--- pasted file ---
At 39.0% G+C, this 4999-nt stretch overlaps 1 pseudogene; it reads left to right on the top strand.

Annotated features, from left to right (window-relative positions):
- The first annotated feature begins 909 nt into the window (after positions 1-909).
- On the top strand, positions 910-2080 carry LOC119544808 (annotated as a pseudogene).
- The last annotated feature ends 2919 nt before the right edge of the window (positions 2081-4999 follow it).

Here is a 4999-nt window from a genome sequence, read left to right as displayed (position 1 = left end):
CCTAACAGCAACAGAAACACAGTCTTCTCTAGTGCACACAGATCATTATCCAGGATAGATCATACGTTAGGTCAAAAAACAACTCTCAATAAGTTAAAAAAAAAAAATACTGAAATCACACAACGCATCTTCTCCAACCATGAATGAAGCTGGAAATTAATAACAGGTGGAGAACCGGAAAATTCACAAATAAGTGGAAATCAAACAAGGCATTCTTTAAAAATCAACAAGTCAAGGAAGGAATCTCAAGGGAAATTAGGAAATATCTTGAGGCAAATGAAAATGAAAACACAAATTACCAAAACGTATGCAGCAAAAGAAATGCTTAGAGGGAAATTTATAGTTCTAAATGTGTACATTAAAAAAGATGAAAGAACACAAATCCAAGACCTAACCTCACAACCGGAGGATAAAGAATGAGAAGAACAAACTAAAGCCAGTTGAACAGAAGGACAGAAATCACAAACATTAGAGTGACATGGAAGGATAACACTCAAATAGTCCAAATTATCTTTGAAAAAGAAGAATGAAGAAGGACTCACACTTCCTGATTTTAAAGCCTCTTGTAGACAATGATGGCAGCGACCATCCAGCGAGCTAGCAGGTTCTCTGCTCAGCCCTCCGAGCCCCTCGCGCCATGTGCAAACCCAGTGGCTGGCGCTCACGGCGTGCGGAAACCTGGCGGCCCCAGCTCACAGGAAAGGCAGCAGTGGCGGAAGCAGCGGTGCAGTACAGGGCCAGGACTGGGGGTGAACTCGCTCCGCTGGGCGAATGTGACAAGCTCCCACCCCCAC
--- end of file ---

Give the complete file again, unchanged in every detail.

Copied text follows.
At 39.0% G+C, this 4999-nt stretch overlaps 1 pseudogene; it reads left to right on the top strand.

Annotated features, from left to right (window-relative positions):
- The first annotated feature begins 909 nt into the window (after positions 1-909).
- On the top strand, positions 910-2080 carry LOC119544808 (annotated as a pseudogene).
- The last annotated feature ends 2919 nt before the right edge of the window (positions 2081-4999 follow it).

Here is a 4999-nt window from a genome sequence, read left to right as displayed (position 1 = left end):
CCTAACAGCAACAGAAACACAGTCTTCTCTAGTGCACACAGATCATTATCCAGGATAGATCATACGTTAGGTCAAAAAACAACTCTCAATAAGTTAAAAAAAAAAAATACTGAAATCACACAACGCATCTTCTCCAACCATGAATGAAGCTGGAAATTAATAACAGGTGGAGAACCGGAAAATTCACAAATAAGTGGAAATCAAACAAGGCATTCTTTAAAAATCAACAAGTCAAGGAAGGAATCTCAAGGGAAATTAGGAAATATCTTGAGGCAAATGAAAATGAAAACACAAATTACCAAAACGTATGCAGCAAAAGAAATGCTTAGAGGGAAATTTATAGTTCTAAATGTGTACATTAAAAAAGATGAAAGAACACAAATCCAAGACCTAACCTCACAACCGGAGGATAAAGAATGAGAAGAACAAACTAAAGCCAGTTGAACAGAAGGACAGAAATCACAAACATTAGAGTGACATGGAAGGATAACACTCAAATAGTCCAAATTATCTTTGAAAAAGAAGAATGAAGAAGGACTCACACTTCCTGATTTTAAAGCCTCTTGTAGACAATGATGGCAGCGACCATCCAGCGAGCTAGCAGGTTCTCTGCTCAGCCCTCCGAGCCCCTCGCGCCATGTGCAAACCCAGTGGCTGGCGCTCACGGCGTGCGGAAACCTGGCGGCCCCAGCTCACAGGAAAGGCAGCAGTGGCGGAAGCAGCGGTGCAGTACAGGGCCAGGACTGGGGGTGAACTCGCTCCGCTGGGCGAATGTGACAAGCTCCCACCCCCAC